Still, the Berlin-based Civil Liberties Union for Europe warned that “media freedom and pluralism still stand perilously close to the breaking point in many EU countries,” often due to the actions of national governments.

European leaders have thusly beefed-up efforts to ensure media freedoms across the bloc.

That includes the adoption of the European Media Freedom Act in March, intended to “guarantee the right of citizens to access free and plural information,” and the adoption of the Anti-SLAPP directive, intended to protect journalists and human rights defenders from malicious cross-border lawsuits intended to silence them.

Zakharova’s allegation that the “information field had been cleansed of “alternative sources of information” likely references Europe’s banning of four Russian-state propaganda outlets —the Voice of Europe, RIA Novosti, Izvestia and Rossiyskaya Gazeta — weeks before the election.

The EU linked those outlets to Russia’s “systematic, international campaign of media and information manipulation” intended “to justify and support its full-scale aggression against Ukraine, and to enhance its strategy of destabilization of its neighboring countries, and of the EU and its member states.”

The EU said Russian “propaganda, information manipulation and interference activities” particularly targeted European political parties “during election periods.”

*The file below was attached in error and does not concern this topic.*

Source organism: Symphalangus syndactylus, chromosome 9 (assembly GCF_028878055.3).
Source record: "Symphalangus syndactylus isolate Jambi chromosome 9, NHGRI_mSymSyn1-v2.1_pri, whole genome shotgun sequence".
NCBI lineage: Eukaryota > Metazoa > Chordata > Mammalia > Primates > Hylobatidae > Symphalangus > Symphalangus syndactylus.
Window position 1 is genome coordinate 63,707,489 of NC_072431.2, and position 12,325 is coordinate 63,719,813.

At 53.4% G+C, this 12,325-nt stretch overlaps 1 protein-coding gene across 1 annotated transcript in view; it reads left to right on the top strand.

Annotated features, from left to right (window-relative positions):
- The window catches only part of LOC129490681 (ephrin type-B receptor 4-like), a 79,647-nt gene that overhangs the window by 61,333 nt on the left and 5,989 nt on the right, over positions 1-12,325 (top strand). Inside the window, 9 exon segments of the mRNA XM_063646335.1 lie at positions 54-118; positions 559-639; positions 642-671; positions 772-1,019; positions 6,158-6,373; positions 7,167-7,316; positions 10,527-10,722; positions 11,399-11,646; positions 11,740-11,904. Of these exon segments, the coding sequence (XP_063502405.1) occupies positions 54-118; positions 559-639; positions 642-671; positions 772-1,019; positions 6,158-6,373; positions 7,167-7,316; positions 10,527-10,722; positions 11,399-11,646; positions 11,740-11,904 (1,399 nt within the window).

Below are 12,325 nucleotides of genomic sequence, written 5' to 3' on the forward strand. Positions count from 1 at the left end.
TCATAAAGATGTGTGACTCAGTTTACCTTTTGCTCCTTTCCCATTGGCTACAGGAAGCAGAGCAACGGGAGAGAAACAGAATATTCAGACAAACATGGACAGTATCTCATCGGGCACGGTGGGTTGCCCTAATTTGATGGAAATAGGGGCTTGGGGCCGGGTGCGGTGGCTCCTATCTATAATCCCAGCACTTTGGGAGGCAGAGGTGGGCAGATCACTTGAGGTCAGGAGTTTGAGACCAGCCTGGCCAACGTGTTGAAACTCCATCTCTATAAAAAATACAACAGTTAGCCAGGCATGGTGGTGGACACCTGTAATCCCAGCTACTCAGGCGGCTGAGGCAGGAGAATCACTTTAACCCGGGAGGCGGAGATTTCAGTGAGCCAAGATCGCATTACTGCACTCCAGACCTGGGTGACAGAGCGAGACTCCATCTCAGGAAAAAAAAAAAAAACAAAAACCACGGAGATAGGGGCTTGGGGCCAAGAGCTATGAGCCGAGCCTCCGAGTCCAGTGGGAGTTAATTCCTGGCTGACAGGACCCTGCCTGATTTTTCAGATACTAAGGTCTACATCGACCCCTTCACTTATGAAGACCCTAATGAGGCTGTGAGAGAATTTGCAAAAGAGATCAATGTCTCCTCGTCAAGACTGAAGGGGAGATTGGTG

Correspondingly, Newsguard, an information analysis company, reported a surge in EU-related false claims online in the weeks leading up to the vote. Those false claims targeted EU institutions, policies, and representatives, with the aim of “sowing distrust among voters and delegitimizing the vote,” Newsguard said.

European Intelligence sources told the Washington Post that Russian propaganda operatives used the Voice of Europe to funnel up to a million euros a month to dozens of far-right politicians in more than five countries “to plant Kremlin propaganda in Western media that would sow division in Europe and bolster the position of pro-Russian candidates” in the European Parliament elections.

The European Parliament is investigating allegations against its members suspected of accepting payments to spread pro-Russian disinformation.

Leaked Kremlin documents showed Viktor Medvedchuk, a pro-Russia Ukrainian business magnate with close ties to Russian President Vladimir Putin, worked with the Kremlin to establish the Voice of Europe. Ending aid to Ukraine was top on the outlet’s agenda.

Czech authorities sanctioned Medvedchuk for using Voice of Europe “to run a Russian influence operation.”

Artem Marchevsky, who ran the Voice of Europe, frequently met with far-right politicians across Europe. EU later sanctioned Marchevsky for his role in the project.

A senior European intelligence official told the Post that the Kremlin creates entities like the Voice of Europe to help “regain ground” on the influence operation front after Europe expelled dozens of Russian intelligence officers following Russia’s full-fledged invasion of Ukraine.

A U.S. intelligence assessment found that Moscow had “engaged in a concerted effort … to undermine public confidence in at least 11 elections across nine democracies” using internet trolls, social media influencers, proxy websites linked to Russian intelligence, and even Russian state-run media channels like RT and Sputnik, VOA reported.

Moscow denied the allegations.